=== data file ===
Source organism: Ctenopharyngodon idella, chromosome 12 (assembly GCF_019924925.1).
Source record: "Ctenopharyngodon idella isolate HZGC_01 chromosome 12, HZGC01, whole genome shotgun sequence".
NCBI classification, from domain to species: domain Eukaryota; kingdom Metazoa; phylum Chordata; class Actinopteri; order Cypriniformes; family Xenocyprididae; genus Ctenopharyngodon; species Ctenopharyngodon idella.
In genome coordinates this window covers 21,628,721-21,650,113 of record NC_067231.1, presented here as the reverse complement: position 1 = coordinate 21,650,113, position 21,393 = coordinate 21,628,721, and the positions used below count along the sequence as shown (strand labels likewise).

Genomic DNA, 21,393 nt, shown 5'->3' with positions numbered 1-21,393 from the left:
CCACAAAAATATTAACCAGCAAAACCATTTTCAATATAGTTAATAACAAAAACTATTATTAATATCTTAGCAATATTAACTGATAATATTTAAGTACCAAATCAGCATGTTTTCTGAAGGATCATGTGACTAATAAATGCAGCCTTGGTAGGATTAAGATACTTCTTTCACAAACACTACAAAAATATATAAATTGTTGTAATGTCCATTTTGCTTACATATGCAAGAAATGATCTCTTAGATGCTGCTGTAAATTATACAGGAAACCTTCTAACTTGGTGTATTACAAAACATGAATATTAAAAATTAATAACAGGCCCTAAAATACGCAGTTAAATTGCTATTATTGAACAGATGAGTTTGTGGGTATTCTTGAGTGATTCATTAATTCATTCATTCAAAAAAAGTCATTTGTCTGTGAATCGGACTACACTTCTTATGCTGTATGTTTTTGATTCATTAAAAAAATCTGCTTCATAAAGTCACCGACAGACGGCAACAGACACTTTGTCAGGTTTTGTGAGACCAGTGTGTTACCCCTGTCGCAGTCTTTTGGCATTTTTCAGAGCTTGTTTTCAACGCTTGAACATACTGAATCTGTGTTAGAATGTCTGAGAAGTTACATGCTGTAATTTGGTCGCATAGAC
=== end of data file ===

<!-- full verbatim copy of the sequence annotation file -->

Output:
Source organism: Ctenopharyngodon idella, chromosome 12 (assembly GCF_019924925.1).
Source record: "Ctenopharyngodon idella isolate HZGC_01 chromosome 12, HZGC01, whole genome shotgun sequence".
NCBI classification, from domain to species: domain Eukaryota; kingdom Metazoa; phylum Chordata; class Actinopteri; order Cypriniformes; family Xenocyprididae; genus Ctenopharyngodon; species Ctenopharyngodon idella.
In genome coordinates this window covers 21,628,721-21,650,113 of record NC_067231.1, presented here as the reverse complement: position 1 = coordinate 21,650,113, position 21,393 = coordinate 21,628,721, and the positions used below count along the sequence as shown (strand labels likewise).

Genomic DNA, 21,393 nt, shown 5'->3' with positions numbered 1-21,393 from the left:
CCACAAAAATATTAACCAGCAAAACCATTTTCAATATAGTTAATAACAAAAACTATTATTAATATCTTAGCAATATTAACTGATAATATTTAAGTACCAAATCAGCATGTTTTCTGAAGGATCATGTGACTAATAAATGCAGCCTTGGTAGGATTAAGATACTTCTTTCACAAACACTACAAAAATATATAAATTGTTGTAATGTCCATTTTGCTTACATATGCAAGAAATGATCTCTTAGATGCTGCTGTAAATTATACAGGAAACCTTCTAACTTGGTGTATTACAAAACATGAATATTAAAAATTAATAACAGGCCCTAAAATACGCAGTTAAATTGCTATTATTGAACAGATGAGTTTGTGGGTATTCTTGAGTGATTCATTAATTCATTCATTCAAAAAAAGTCATTTGTCTGTGAATCGGACTACACTTCTTATGCTGTATGTTTTTGATTCATTAAAAAAATCTGCTTCATAAAGTCACCGACAGACGGCAACAGACACTTTGTCAGGTTTTGTGAGACCAGTGTGTTACCCCTGTCGCAGTCTTTTGGCATTTTTCAGAGCTTGTTTTCAACGCTTGAACATACTGAATCTGTGTTAGAATGTCTGAGAAGTTACATGCTGTAATTTGGTCGCATAGAC